Willie Mays Hayes in Major League
The classic sports comedy Major League turned 25 on Monday, and to honor the flick, Big League Stew compiled 15 little known facts about the movie. Perhaps the most interesting is that center fielder Willie Mays Hayes never throws a baseball during film. The reason for this was that Wesley Snipes had never played baseball before filming the movie and thus couldn't throw a ball convincingly. I'm no sabermetrician, but I think most experts agree that the ability to throw a baseball is a desirable quality in a center fielder.
The Hanson Brothers in Slap Shot
The Hanson Brothers characters were in fact inspired by a real life trio of brothers named The Carlsons, two of whom actually appeared in Slap Shot. But suffice to say, the Hansons were a little more brutal than the Carlsons ever were. If the actions in clip above occurred during a real game, it would undoubtedly be the last time that the Hanson brothers would be allowed to participate in a professional hockey game. In all likelihood they probably would serve time.
Henry Rowengartner in Rookie of the Year
Ignoring the fact that Henry Roadenhowser was four years too young to even sign a contract with the Cubs, the real farce in Rookie of the Year is the notion that he would have any success as a pitcher. Even if Gardenhoser had the ability to throw the heat due to an injury that makes no sense, it's very doubtful that he would have possessed the concentration and poise to face -- and strike out -- major league hitters. Plus the one time he had to bat, everyone in attendance had legitimate concerns that he was going to die. With all respect to Goenrader, I think his major league career would likely have consisted of one pitch quickly followed by Tommy John surgery.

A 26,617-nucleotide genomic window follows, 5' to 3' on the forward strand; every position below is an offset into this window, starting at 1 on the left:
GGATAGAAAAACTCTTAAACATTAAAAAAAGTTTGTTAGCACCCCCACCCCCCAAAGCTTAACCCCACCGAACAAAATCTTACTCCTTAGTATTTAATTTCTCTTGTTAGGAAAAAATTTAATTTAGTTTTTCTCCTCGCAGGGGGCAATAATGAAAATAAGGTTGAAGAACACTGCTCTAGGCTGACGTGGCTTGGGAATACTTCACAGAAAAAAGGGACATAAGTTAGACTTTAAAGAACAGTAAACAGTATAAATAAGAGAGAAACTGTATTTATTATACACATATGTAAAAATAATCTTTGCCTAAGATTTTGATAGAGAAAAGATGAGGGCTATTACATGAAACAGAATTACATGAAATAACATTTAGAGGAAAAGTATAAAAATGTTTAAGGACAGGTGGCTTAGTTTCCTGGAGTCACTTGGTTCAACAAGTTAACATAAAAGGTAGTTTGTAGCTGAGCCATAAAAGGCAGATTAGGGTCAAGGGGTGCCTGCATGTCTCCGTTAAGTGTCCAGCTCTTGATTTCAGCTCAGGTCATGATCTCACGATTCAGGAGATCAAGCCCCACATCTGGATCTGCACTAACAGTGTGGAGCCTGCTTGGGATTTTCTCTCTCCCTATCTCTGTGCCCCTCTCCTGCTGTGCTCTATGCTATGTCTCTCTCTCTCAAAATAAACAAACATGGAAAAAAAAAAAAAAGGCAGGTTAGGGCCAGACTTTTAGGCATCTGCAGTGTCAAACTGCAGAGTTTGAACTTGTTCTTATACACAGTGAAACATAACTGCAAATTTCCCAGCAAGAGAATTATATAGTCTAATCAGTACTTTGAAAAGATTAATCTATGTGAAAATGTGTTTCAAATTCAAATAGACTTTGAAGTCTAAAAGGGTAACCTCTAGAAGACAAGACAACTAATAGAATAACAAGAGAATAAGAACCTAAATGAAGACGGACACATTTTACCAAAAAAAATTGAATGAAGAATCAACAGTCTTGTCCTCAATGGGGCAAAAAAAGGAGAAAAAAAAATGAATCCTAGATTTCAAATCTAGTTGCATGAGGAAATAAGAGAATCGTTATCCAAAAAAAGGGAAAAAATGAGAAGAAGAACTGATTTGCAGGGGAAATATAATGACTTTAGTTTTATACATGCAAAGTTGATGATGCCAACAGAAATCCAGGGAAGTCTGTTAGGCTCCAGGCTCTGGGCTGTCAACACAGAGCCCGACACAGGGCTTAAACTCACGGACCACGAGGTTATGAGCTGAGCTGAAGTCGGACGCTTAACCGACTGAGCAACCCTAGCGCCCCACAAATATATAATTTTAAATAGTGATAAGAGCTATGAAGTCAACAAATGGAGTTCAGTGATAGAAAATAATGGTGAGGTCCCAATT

Thornton Melon in Back to School
He would clearly die.
Willie Beamen in Any Given Sunday
Undersized third-string quarterbacks with a poor grasp of the playbook and an inability to avoid big hits generally don't thrive in the NFL. That being said, Willie Beamen still probably could have started for the Jaguars last season.
Michael Oher in The Blind Side
In the movie (and much superior book) The Blind Side, Michael Oher is portrayed as a young man with an inspiring story who just happens to be a can't-miss NFL prospect. While in reality Oher's story is still inspiring, his NFL career has thus far fallen short of the lofty standards it was expected to meet. At the conclusion of his rookie contract, the Baltimore Ravens let Michael Oher walk -- likely because he has struggled in pass protection, run blocking and has been penalty-prone in the years following his stellar rookie season. Most consider Oher to be a serviceable NFL player -- he doesn't suck -- but simply being okay is a far cry from what was expected based on the phenom we saw played by Quinton Aaron in The Blind Side.